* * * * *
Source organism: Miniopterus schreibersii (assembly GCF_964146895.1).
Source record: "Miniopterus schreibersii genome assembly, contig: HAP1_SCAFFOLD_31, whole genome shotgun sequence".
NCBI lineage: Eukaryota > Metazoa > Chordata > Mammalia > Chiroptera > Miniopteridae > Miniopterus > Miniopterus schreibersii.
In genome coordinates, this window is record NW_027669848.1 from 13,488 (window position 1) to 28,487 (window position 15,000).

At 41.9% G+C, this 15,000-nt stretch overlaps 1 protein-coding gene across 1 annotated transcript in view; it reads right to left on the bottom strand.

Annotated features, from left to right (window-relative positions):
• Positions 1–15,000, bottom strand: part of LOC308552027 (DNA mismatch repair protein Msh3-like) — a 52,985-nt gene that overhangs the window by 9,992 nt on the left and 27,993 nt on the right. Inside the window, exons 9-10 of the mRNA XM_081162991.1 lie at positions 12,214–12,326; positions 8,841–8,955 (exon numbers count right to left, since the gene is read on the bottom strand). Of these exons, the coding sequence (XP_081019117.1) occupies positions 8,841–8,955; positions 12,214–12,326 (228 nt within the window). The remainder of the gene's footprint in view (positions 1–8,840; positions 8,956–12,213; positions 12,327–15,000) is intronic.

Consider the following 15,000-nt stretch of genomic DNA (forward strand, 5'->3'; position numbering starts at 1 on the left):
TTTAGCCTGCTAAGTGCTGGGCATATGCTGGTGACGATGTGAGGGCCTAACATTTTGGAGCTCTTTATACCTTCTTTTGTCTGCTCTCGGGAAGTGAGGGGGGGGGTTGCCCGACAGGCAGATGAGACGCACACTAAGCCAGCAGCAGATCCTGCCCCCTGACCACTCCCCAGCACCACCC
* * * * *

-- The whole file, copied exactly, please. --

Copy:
Source organism: Miniopterus schreibersii (assembly GCF_964146895.1).
Source record: "Miniopterus schreibersii genome assembly, contig: HAP1_SCAFFOLD_31, whole genome shotgun sequence".
NCBI lineage: Eukaryota > Metazoa > Chordata > Mammalia > Chiroptera > Miniopteridae > Miniopterus > Miniopterus schreibersii.
In genome coordinates, this window is record NW_027669848.1 from 13,488 (window position 1) to 28,487 (window position 15,000).

At 41.9% G+C, this 15,000-nt stretch overlaps 1 protein-coding gene across 1 annotated transcript in view; it reads right to left on the bottom strand.

Annotated features, from left to right (window-relative positions):
• Positions 1–15,000, bottom strand: part of LOC308552027 (DNA mismatch repair protein Msh3-like) — a 52,985-nt gene that overhangs the window by 9,992 nt on the left and 27,993 nt on the right. Inside the window, exons 9-10 of the mRNA XM_081162991.1 lie at positions 12,214–12,326; positions 8,841–8,955 (exon numbers count right to left, since the gene is read on the bottom strand). Of these exons, the coding sequence (XP_081019117.1) occupies positions 8,841–8,955; positions 12,214–12,326 (228 nt within the window). The remainder of the gene's footprint in view (positions 1–8,840; positions 8,956–12,213; positions 12,327–15,000) is intronic.

Consider the following 15,000-nt stretch of genomic DNA (forward strand, 5'->3'; position numbering starts at 1 on the left):
TTTAGCCTGCTAAGTGCTGGGCATATGCTGGTGACGATGTGAGGGCCTAACATTTTGGAGCTCTTTATACCTTCTTTTGTCTGCTCTCGGGAAGTGAGGGGGGGGGTTGCCCGACAGGCAGATGAGACGCACACTAAGCCAGCAGCAGATCCTGCCCCCTGACCACTCCCCAGCACCACCC